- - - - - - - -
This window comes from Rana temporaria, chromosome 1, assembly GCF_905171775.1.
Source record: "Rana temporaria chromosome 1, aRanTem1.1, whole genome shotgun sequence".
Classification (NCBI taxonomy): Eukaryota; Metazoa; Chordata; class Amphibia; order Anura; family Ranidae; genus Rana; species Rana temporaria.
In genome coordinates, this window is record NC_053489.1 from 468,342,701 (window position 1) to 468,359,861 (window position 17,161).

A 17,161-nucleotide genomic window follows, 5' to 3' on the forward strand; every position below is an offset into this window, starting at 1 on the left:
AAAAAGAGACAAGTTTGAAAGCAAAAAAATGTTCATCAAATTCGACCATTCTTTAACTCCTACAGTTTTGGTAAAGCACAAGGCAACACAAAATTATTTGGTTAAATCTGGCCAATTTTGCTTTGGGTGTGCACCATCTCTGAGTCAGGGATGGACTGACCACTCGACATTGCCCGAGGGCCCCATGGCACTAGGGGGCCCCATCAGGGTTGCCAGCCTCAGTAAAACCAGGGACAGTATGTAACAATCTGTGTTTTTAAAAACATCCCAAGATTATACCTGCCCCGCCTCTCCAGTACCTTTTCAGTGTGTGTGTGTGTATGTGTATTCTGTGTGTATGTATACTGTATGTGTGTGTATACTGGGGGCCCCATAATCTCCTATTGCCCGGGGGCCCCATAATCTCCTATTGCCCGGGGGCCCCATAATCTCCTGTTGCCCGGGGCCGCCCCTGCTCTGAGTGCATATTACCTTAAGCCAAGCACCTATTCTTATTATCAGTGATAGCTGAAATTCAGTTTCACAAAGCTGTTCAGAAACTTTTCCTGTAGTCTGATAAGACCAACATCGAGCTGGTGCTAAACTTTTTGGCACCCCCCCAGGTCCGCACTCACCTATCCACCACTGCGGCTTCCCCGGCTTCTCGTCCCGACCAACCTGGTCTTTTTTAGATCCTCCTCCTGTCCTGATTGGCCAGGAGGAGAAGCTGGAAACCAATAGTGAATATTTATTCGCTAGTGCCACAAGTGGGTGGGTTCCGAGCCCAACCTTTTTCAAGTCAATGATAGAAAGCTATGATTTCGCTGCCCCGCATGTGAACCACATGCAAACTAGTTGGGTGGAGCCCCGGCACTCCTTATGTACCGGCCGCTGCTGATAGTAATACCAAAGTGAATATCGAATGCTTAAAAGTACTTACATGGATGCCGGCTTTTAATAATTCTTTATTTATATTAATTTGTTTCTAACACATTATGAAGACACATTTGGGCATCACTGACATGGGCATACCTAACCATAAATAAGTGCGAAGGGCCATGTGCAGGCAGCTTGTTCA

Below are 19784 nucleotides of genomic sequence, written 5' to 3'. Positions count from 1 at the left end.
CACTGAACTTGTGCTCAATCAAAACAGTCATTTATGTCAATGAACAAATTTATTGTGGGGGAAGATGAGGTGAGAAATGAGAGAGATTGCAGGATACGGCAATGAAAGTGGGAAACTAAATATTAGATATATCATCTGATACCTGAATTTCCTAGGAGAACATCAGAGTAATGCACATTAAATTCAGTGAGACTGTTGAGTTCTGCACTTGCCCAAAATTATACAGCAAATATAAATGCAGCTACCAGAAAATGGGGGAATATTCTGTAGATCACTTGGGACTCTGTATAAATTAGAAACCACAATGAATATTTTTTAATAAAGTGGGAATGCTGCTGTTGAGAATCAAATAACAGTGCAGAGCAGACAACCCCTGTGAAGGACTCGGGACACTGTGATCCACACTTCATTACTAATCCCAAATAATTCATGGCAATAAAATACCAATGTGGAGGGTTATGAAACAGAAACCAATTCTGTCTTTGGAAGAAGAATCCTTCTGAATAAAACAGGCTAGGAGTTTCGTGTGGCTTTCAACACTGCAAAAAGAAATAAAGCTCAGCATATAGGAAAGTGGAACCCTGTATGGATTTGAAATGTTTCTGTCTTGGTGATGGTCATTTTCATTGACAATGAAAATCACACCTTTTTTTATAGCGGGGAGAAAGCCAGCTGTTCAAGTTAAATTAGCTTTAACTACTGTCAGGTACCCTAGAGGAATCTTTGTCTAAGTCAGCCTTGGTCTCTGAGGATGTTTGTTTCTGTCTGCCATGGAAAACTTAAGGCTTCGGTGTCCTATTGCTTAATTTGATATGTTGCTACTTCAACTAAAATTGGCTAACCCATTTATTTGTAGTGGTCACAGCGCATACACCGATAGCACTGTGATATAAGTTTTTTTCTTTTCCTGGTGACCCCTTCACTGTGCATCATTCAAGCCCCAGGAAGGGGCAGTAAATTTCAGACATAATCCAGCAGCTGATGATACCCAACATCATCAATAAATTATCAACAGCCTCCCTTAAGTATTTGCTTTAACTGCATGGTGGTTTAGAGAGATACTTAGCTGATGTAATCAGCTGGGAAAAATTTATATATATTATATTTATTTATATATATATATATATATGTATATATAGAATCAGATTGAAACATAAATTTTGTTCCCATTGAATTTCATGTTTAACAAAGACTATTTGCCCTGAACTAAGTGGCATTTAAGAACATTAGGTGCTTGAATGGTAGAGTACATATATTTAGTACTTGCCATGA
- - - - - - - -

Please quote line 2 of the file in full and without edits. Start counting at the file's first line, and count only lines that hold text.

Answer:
Source record: "Rana temporaria chromosome 1, aRanTem1.1, whole genome shotgun sequence".